HRD 5821. Diversity Issues and Practices in Work,
Community, and Family Settings. (3 cr)
Nature of diverse populations and their unique
learning and training needs, exemplary programs,
and collaborative efforts among persons representing
work, community, and family settings.
HRD 5822. Diversity and Organizational Transformation
in Education, Work, and Community. (3 cr)
Develop models for understanding the impact of
diversity on individual, organizational, and
community outcomes. Discuss organizational change
in relation to diversity.
Human Resources and
Industrial Relations
(HRIR)
Industrial Relations Center
Curtis L. Carlson School of Management
412
HRIR 3041. The Individual in the Organization. (2 cr)
HRIR 3021. Human Resource Management and
Industrial Relations. (3 cr. Prereq–1102, Econ 1101, Psy
1001, 60 cr)
Role of human resource management in
organizations. Labor markets, recruitment, selection,
training, compensation, labor relations, and
performance management. Evolution of work.
Discrimination in employment. Work performance
and its reward. Effects of changing technology.
HRIR 3031. Staffing and Selection: Strategic and
Operational Concerns. (2 cr. Prereq–[[At least 50 sem cr
or 75 qtr cr], 2.00 GPA] or ∆)
Introduction to theory/practice of staffing decisions:
recruitment, selection, promotion, demotion, transfer,
dismissal, layoff, retirement. Staffing analyzed from
strategic/operational perspectives. Legal issues.
HRIR 3032. Training and Development. (2 cr. Prereq–[[At
least 50 sem cr or 75 qtr cr], 2.00 GPA] or ∆)
Introduction to theory/research/practice of design/
implementation/evaluation of employee training/
development programs. Training as process for
influencing individual/organizational outcomes (e.g.,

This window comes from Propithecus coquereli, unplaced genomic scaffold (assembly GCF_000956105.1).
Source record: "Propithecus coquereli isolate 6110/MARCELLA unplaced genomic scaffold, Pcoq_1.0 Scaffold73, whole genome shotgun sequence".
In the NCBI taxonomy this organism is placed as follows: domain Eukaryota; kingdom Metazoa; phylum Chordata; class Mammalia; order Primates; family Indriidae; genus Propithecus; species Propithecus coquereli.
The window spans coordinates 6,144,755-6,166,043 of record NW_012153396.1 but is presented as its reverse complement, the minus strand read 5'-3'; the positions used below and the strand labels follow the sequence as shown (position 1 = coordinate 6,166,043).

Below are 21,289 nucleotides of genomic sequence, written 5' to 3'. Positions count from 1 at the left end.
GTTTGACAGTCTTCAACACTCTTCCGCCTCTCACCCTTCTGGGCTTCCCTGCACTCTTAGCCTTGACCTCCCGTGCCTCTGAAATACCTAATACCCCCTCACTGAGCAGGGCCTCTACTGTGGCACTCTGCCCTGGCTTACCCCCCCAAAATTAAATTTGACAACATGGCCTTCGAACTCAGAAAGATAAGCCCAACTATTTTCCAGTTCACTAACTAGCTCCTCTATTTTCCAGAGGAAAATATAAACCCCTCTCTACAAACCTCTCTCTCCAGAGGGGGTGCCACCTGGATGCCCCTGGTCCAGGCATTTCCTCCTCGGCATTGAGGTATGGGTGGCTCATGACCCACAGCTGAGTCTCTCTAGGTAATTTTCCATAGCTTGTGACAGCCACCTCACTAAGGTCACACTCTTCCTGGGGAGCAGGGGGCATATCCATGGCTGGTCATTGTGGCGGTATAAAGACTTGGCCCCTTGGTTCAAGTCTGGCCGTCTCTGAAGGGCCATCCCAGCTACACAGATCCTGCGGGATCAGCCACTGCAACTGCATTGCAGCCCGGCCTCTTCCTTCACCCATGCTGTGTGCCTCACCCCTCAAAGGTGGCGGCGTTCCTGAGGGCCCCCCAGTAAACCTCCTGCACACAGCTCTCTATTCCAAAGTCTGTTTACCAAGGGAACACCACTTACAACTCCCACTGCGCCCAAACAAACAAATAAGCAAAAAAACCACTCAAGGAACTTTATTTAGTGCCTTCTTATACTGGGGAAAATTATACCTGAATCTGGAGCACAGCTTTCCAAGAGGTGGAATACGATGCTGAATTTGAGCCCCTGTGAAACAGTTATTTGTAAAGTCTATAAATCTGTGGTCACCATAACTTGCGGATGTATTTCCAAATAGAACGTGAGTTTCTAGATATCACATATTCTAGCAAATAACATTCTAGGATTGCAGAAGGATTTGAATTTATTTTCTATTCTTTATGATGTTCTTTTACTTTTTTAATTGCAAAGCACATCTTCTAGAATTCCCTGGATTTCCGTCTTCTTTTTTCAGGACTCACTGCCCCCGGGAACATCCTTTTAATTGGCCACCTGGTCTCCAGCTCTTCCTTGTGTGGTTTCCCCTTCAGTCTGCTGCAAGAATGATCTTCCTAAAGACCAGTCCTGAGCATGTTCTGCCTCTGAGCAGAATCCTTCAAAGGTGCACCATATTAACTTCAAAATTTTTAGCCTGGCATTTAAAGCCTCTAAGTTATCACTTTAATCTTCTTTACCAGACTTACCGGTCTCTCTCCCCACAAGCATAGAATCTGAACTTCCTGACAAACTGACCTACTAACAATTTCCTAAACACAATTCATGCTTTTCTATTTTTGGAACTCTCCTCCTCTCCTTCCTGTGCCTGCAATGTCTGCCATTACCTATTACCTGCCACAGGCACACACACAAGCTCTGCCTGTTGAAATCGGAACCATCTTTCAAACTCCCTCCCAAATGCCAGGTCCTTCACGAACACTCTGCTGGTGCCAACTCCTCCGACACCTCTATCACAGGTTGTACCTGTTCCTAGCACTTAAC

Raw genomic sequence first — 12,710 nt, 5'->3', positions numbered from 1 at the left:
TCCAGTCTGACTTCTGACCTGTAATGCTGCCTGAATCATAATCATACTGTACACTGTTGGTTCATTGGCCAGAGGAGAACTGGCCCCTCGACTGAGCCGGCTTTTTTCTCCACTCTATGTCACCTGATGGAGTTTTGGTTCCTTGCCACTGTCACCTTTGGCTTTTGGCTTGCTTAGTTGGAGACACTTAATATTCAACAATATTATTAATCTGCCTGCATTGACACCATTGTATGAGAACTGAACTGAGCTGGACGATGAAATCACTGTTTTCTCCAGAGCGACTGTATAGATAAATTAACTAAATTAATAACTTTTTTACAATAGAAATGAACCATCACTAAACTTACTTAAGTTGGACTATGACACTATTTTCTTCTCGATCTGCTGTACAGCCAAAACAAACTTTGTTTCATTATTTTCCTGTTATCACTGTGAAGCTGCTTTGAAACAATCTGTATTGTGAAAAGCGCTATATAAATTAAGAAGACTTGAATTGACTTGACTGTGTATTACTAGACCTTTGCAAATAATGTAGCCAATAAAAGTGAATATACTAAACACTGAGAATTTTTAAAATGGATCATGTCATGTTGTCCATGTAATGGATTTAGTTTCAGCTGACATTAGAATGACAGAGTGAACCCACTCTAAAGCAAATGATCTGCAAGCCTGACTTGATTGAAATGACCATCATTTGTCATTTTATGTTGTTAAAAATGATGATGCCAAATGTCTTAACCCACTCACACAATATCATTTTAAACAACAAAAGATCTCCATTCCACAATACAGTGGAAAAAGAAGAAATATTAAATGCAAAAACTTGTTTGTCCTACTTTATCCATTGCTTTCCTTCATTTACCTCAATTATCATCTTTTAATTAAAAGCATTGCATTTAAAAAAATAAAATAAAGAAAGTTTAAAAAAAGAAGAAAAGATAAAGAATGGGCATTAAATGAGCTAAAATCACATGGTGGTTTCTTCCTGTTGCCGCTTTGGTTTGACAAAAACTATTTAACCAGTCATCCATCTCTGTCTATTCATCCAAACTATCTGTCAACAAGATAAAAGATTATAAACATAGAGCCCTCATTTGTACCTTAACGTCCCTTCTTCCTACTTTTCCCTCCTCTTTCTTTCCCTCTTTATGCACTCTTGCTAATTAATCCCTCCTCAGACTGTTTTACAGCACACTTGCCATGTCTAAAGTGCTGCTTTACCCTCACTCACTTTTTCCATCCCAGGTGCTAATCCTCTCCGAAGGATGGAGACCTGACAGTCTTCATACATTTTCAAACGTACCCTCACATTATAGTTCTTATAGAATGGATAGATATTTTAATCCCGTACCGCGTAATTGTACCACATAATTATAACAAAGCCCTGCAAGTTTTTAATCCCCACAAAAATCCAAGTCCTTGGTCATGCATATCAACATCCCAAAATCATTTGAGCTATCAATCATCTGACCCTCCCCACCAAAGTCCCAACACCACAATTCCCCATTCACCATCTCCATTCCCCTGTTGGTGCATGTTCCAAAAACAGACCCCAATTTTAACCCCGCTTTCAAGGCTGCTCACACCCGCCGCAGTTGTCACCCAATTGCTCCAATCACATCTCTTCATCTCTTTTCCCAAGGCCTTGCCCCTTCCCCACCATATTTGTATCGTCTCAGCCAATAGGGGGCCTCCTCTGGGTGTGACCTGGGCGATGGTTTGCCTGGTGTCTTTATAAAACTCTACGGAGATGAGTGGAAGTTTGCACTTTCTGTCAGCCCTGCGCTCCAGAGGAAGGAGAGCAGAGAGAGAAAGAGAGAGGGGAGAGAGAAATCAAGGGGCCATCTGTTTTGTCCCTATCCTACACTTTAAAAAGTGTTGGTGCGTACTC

performance, job satisfaction, work climate).
HRIR 5000. Topics in Human Resources and Industrial
Relations. (1-8 cr [max 8 cr])
Selected topics of current relevance to human
resource management and industrial relations.
HRIR 5021. Systems of Conflict and Dispute Resolution.
(4 cr)
Introduction to theoretical and practical treatment of
conflict settlement in interpersonal, work-related,
community, business, and international settings.
Lectures, discussions, observations of actual dispute
resolution sessions, and lab exercises with students
participating in dispute resolution simulations
applied to real world conflicts.
HRIR 5022. Managing Diversity. (2 cr. Prereq–[[At least
50 sem cr or 75 qtr cr], 2.00 GPA] or grad student or ∆)
Ways to effectively manage increasingly diverse
workforce. Human resource practices examined with
respect to diversity. How to incorporate diversity into
decision making to enhance organizational
performance.
HRIR 5023. Personnel and Industrial Relations Law.
(2 cr. Prereq–[[At least 60 sem cr or 75 qtr cr], 2.00 GPA] or
grad Student or ∆)
Growing body of laws and their application to
workplace: human rights, equal employment,
compensation/benefit, employee protection, labor
relations. Special issues (e.g., wrongful discharge,
sexual harassment, defamation) discussed in context
of statute, case law, and their application to work
setting.
HRIR 5025. Comparative and International Human
Resources and Industrial Relations. (2 cr. Prereq–Grad
majors must register A-F)
Emergence, evolution, structures, functions, current